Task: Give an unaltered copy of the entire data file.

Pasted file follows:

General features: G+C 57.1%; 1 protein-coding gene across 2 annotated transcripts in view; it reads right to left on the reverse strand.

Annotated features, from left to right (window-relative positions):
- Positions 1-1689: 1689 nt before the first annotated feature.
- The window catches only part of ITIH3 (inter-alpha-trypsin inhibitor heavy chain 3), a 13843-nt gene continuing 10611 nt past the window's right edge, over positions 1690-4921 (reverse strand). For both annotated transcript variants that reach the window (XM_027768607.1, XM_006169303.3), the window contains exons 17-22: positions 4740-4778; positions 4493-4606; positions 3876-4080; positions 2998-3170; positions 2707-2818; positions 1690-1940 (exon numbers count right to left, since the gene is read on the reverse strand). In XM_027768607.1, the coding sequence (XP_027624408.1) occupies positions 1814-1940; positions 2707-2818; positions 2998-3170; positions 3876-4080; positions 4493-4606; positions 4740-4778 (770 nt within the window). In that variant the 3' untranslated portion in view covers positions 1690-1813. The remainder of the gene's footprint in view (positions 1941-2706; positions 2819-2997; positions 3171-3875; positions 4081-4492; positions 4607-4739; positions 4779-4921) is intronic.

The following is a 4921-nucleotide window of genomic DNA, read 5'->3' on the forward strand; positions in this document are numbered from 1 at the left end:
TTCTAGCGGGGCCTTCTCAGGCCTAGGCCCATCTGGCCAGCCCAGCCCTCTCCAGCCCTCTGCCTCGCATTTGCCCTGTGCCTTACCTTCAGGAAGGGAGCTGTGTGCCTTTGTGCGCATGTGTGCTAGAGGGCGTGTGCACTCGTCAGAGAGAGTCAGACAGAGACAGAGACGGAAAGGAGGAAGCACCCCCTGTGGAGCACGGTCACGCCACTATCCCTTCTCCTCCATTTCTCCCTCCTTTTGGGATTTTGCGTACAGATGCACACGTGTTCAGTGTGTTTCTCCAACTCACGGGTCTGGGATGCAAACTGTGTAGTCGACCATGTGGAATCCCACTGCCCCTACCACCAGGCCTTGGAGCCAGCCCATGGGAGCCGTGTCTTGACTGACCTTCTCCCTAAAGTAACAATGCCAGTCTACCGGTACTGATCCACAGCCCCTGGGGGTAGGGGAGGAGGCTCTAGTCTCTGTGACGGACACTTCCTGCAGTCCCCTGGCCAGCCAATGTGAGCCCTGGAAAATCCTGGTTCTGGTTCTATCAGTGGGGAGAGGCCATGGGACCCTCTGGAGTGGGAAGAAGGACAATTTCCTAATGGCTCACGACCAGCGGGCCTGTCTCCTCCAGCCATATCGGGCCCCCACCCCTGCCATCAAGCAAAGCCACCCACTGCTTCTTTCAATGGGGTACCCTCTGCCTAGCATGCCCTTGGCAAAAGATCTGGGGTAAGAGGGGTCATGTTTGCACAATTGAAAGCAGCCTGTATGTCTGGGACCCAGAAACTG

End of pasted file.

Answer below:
General features: G+C 57.1%; 1 protein-coding gene across 2 annotated transcripts in view; it reads right to left on the reverse strand.

Annotated features, from left to right (window-relative positions):
- Positions 1-1689: 1689 nt before the first annotated feature.
- The window catches only part of ITIH3 (inter-alpha-trypsin inhibitor heavy chain 3), a 13843-nt gene continuing 10611 nt past the window's right edge, over positions 1690-4921 (reverse strand). For both annotated transcript variants that reach the window (XM_027768607.1, XM_006169303.3), the window contains exons 17-22: positions 4740-4778; positions 4493-4606; positions 3876-4080; positions 2998-3170; positions 2707-2818; positions 1690-1940 (exon numbers count right to left, since the gene is read on the reverse strand). In XM_027768607.1, the coding sequence (XP_027624408.1) occupies positions 1814-1940; positions 2707-2818; positions 2998-3170; positions 3876-4080; positions 4493-4606; positions 4740-4778 (770 nt within the window). In that variant the 3' untranslated portion in view covers positions 1690-1813. The remainder of the gene's footprint in view (positions 1941-2706; positions 2819-2997; positions 3171-3875; positions 4081-4492; positions 4607-4739; positions 4779-4921) is intronic.

The following is a 4921-nucleotide window of genomic DNA, read 5'->3' on the forward strand; positions in this document are numbered from 1 at the left end:
TTCTAGCGGGGCCTTCTCAGGCCTAGGCCCATCTGGCCAGCCCAGCCCTCTCCAGCCCTCTGCCTCGCATTTGCCCTGTGCCTTACCTTCAGGAAGGGAGCTGTGTGCCTTTGTGCGCATGTGTGCTAGAGGGCGTGTGCACTCGTCAGAGAGAGTCAGACAGAGACAGAGACGGAAAGGAGGAAGCACCCCCTGTGGAGCACGGTCACGCCACTATCCCTTCTCCTCCATTTCTCCCTCCTTTTGGGATTTTGCGTACAGATGCACACGTGTTCAGTGTGTTTCTCCAACTCACGGGTCTGGGATGCAAACTGTGTAGTCGACCATGTGGAATCCCACTGCCCCTACCACCAGGCCTTGGAGCCAGCCCATGGGAGCCGTGTCTTGACTGACCTTCTCCCTAAAGTAACAATGCCAGTCTACCGGTACTGATCCACAGCCCCTGGGGGTAGGGGAGGAGGCTCTAGTCTCTGTGACGGACACTTCCTGCAGTCCCCTGGCCAGCCAATGTGAGCCCTGGAAAATCCTGGTTCTGGTTCTATCAGTGGGGAGAGGCCATGGGACCCTCTGGAGTGGGAAGAAGGACAATTTCCTAATGGCTCACGACCAGCGGGCCTGTCTCCTCCAGCCATATCGGGCCCCCACCCCTGCCATCAAGCAAAGCCACCCACTGCTTCTTTCAATGGGGTACCCTCTGCCTAGCATGCCCTTGGCAAAAGATCTGGGGTAAGAGGGGTCATGTTTGCACAATTGAAAGCAGCCTGTATGTCTGGGACCCAGAAACTG